Copyright 1999 Reed Business Information, Inc.

More About the Author

W.E.B. Griffin is the author of more than thirty epic novels in five series, all of which have been listed on The New York Times, The Wall Street Journal, Publishers Weekly and other best-seller lists. More than forty million of his books are in print in more than ten languages, including Hebrew, Chinese, Japanese, and Hungarian. Mr. Griffin grew up in the suburbs of New York City and Philadelphia. He enlisted in the United States Army in 1946. After basic training, he received counter-intelligence training at Fort Holabird, Maryland. He was assigned to the Army of Occupation in Germany, and ultimately to the staff of then-Major General I.D. White, commander of the U.S. Constabulary. In 1951, Mr. Griffin was recalled to active duty for the Korean War, interrupting his education at Phillips University, Marburg an der Lahn, Germany. In Korea he earned the Combat Infantry Badge as a combat correspondent and later served as acting X Corps (Group) information officer under Lieutenant General White. On his release from active duty in 1953, Mr. Griffin was appointed Chief of the Publications Division of the U.S. Army Signal Aviation Test & Support Activity at Fort Rucker, Alabama. Mr. Griffin is a member of the Special Operations Association, the Veterans of Foreign Wars, the American Legion, the Army Aviation Association, and the Armor Association. He was the 1991 recipient of the Brigadier General Robert L. Dening Memorial Distinguished Service Award of the U.S. Marine Corps Combat Correspondents Association, and the August 1999 recipient of the Veterans of Foreign Wars News Media Award, presented at the 100th National Convention in Kansas City. He has been vested into the Order of St. George of the U.S. Armor Association, and the Order of St. Andrew of the U.S. Army Aviation Association, and been awarded Honorary Doctoral degrees by Norwich University, the nation's first and oldest private military college, and by Troy State University (Ala.). He was the graduation dinner speaker for the class of 1988 at the U.S. Military Academy at West Point. He has been awarded honorary membership in the Special Forces Association; the Marine Corps Combat Correspondents Association; the Marine Raiders Association; and the U.S. Army Otter & Caribou Association. He is the co-founder, with historian Colonel Carlo D'Este, of the William E. Colby Seminar on Intelligence, Military, and Diplomatic Affairs. Mr. Griffin's novels, known for their historical accuracy, have been praised by The Philadelphia Inquirer for their "fierce, stop-for-nothing scenes." "Nothing honors me more than a serviceman, veteran, or cop telling me he enjoys reading my books," Mr. Griffin says. Mr. Griffin divides his time between the Gulf Coast and Buenos Aires.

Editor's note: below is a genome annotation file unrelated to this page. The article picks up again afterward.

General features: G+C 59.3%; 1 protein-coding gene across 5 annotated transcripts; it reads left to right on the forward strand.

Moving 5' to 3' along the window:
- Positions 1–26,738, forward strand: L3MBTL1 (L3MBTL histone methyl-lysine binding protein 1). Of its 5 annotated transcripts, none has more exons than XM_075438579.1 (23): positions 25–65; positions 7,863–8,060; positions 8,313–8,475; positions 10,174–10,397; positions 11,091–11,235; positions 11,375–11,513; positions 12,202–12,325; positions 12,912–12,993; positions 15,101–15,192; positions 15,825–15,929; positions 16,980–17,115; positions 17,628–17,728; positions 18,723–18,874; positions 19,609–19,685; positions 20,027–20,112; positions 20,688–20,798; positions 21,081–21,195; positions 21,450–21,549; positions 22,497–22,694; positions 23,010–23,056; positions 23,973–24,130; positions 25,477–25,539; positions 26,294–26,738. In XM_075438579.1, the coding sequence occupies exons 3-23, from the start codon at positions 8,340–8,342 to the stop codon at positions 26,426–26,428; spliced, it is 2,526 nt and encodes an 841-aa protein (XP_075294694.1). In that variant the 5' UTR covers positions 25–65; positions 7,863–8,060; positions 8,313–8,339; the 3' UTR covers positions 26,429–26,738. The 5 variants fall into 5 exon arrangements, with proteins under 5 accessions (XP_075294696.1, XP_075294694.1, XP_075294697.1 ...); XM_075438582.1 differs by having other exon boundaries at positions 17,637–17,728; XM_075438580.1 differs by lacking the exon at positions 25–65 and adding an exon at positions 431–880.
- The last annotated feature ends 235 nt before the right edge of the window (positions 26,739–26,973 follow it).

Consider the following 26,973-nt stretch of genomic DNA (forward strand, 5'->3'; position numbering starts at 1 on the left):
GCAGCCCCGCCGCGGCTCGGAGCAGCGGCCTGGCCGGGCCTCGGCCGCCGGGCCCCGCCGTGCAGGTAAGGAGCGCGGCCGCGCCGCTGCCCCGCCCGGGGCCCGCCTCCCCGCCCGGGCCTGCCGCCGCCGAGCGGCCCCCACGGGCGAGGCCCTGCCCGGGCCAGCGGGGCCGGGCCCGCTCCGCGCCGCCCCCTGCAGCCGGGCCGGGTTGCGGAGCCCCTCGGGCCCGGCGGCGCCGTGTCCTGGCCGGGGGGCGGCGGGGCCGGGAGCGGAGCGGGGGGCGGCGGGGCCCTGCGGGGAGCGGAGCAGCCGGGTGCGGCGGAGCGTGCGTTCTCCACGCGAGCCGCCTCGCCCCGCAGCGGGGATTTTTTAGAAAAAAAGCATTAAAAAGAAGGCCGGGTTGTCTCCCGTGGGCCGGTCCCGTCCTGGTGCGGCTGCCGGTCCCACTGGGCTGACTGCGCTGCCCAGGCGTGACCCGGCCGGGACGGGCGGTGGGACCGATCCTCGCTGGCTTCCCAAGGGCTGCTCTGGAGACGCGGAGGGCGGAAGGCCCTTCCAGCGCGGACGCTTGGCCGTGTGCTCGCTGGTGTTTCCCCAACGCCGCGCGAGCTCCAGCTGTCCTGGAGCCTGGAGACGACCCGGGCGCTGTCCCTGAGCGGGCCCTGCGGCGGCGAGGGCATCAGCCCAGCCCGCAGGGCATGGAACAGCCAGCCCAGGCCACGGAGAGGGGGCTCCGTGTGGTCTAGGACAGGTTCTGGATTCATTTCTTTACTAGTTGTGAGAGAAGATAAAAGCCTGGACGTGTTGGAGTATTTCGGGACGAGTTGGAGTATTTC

Customer Reviews

Read all of W.E.B. Griffin's novels.
William
Believable characters set in historical situations and an on-going story line make for a very interesting book.
Dan T. L.